Maintaining Your Technology – Don’t Be “That Guy”

You buy a car and you regularly change the oil and take it in for its mileage-appropriate checkups. Why? Because you don’t want it to die on you on the highway on the way to closing your biggest deal. Well, the same is true for your IT infrastructure – – your servers, desktops, firewalls, switches, wireless access points, etc. – – they all need regular maintenance or they will, per Mr. Murphy and his law, break down at the most inopportune moments.

In my nearly 20 years as an IT professional, I’ve seen numerous instances where some regular maintenance and monitoring would have caught minor issues before they escalated to the level of a business disaster. And, in many cases, things started off in the right direction with the purchase of good hardware, a proper warranty and backups in all the right places. But this is where many businesses stop – – just because you got things off to a good start doesn’t mean you can ignore the maintenance. Is that server getting too long in the tooth to be trusted with your business’s valuables? Is your firewall out of warranty and no longer receiving critical security updates? Remember that car in the first paragraph? It may be a Mercedes and it came with the best oil money could buy but it won’t be performing very well after 100,000 miles without regularly replacing the oil and having a mechanic look at it periodically.

One story in particular stands out in my mind – and you don’t want to be this guy, trust me. He started off on the right foot – – he bought a solid server for his small business, with a good warranty and the right redundant storage hardware (a RAID configuration, in technical terms). He also bought a solid backup drive and changed the backup cartridges on a regular basis. But what he didn’t plan for was regular maintenance or monitoring. He just wanted to call us when he needed us.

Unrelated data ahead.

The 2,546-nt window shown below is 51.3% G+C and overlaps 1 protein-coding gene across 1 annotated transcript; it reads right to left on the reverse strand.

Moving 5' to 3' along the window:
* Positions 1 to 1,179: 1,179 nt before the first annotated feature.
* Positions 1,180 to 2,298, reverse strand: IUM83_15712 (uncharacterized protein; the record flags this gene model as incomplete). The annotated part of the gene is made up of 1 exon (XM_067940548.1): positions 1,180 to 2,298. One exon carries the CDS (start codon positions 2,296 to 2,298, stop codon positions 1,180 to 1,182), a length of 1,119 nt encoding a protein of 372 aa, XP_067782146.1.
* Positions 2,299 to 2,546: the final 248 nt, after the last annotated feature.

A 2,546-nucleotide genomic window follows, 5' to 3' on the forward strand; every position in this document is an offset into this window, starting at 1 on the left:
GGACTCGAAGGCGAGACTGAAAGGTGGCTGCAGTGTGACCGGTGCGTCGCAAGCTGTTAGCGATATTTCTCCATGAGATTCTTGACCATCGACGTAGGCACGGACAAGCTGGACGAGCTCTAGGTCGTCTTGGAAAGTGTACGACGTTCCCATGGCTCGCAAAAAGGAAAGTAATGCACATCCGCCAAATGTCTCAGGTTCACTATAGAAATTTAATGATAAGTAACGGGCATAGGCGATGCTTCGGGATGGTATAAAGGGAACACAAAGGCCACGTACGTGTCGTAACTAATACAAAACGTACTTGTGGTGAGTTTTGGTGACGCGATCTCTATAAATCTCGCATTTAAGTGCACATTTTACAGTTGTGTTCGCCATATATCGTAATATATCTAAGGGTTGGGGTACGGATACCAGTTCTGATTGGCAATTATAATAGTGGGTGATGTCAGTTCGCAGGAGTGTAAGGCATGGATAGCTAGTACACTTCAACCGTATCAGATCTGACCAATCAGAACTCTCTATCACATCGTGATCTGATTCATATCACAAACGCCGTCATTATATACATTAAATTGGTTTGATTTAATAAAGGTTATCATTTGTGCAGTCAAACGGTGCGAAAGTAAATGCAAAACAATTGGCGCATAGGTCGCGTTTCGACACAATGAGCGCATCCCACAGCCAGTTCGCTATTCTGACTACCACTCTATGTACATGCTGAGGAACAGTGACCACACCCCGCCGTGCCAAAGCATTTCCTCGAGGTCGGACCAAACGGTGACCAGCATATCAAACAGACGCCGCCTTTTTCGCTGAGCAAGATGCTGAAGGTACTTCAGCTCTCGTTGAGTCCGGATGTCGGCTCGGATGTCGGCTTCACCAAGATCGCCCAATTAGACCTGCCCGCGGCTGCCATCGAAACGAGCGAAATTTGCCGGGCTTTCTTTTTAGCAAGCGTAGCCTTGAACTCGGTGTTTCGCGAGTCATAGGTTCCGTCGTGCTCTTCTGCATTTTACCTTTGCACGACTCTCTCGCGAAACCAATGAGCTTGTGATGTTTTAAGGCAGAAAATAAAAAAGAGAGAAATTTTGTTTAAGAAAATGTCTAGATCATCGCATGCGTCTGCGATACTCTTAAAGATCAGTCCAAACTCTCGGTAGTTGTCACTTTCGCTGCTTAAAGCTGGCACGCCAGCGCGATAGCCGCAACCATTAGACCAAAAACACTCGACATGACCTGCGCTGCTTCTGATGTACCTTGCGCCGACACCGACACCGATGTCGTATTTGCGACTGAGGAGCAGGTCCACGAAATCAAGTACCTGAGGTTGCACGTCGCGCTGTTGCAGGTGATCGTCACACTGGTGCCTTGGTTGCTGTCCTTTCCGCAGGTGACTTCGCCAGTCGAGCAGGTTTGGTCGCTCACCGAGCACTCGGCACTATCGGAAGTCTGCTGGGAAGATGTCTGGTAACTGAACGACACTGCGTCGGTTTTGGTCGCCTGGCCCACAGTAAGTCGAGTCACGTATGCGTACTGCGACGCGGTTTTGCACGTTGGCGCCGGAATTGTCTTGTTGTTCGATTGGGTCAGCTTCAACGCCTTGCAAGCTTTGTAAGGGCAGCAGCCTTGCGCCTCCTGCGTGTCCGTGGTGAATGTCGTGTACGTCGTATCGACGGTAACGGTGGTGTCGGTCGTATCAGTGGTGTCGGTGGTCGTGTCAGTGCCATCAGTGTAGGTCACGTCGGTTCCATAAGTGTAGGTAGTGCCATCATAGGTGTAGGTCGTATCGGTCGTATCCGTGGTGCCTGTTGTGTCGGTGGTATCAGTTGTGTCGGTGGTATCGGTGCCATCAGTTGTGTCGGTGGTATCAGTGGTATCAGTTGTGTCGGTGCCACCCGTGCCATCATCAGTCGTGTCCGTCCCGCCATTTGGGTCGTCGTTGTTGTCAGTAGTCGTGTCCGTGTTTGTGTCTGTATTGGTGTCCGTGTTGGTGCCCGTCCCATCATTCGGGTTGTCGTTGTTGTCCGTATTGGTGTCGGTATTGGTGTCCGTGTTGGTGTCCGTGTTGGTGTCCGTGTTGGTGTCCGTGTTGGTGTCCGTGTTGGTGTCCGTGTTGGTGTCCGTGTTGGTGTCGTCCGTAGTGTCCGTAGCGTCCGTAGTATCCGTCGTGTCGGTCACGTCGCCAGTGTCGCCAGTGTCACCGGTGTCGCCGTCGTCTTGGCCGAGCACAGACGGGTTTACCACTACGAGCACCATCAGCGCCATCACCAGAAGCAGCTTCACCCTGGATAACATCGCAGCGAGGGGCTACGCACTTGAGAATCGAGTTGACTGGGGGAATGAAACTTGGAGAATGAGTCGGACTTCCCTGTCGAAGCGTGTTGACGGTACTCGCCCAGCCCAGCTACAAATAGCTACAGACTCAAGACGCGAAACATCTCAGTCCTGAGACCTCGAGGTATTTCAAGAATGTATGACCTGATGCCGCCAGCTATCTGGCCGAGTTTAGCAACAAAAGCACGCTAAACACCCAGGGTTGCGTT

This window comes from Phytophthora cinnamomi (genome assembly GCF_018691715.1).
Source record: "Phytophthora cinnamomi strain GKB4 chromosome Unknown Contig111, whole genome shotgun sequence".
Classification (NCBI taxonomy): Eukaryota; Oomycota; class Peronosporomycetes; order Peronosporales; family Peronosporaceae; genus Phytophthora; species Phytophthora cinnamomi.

Well, 6 years later, he needed us. He called our helpdesk and said that his server was dead and his business was completely at a standstill. A few hours later when we were onsite, we diagnosed the issue – – two of the three redundant hard drives had failed which caused the server to crash. A server with that kind of redundant hard drive configuration can withstand the loss of one hard drive but it cannot survive two hard drive failures. If the server had been properly monitored, we would have been alerted to the first hard drive’s failure and replaced it before the second one failed.

“But, what about his backups?”, you say. Well, he was dutifully swapping the cartridges every day but he wasn’t checking the backup job logs and he didn’t notice that they’d been failing for over 4 months due to a separate hardware failure.

So, to recover from this, we had to send the failed RAID5 hard drive set out to a data recovery service to the tune of about $3000 and, even at that cost, his data was only partially recoverable and he was without his data for almost 3 weeks. The damage to his business (and his blood pressure) was far greater than the cost of having a proper maintenance and monitoring in place.

While this case may sound a little extreme, it’s really not that rare. Information technology that gets ignored is information technology that breaks – – it’s just a matter of time.  The combination of an aging, out of warranty server and lack of any proactive maintenance or monitoring can cause a lot of headaches and worse.

Here are some suggestions for things that you can do that may not eliminate ALL downtime but they will greatly reduce the chance of a true disaster:

  1. Proactive Monitoring – – all critical equipment and services should be properly monitored so that when any alerts are created, for example if a failed backup occurs, they can be responded to.
  2. Regular Maintenance – – The firmware on your network device and operating system updates should be applied as often as recommended by the manufacturers.  There’s nothing worse than finding out that a fix was available six months ago for the issue that took your business offline for two days.
  3. Active Warranty – – All of your critical hardware (and software!) should have an active support warranty that is properly sized for your business needs.  When the server is down, you don’t want to have to go scouring e-bay for parts.

If you want to know if your business is properly protected, let us come by to perform a free assessment.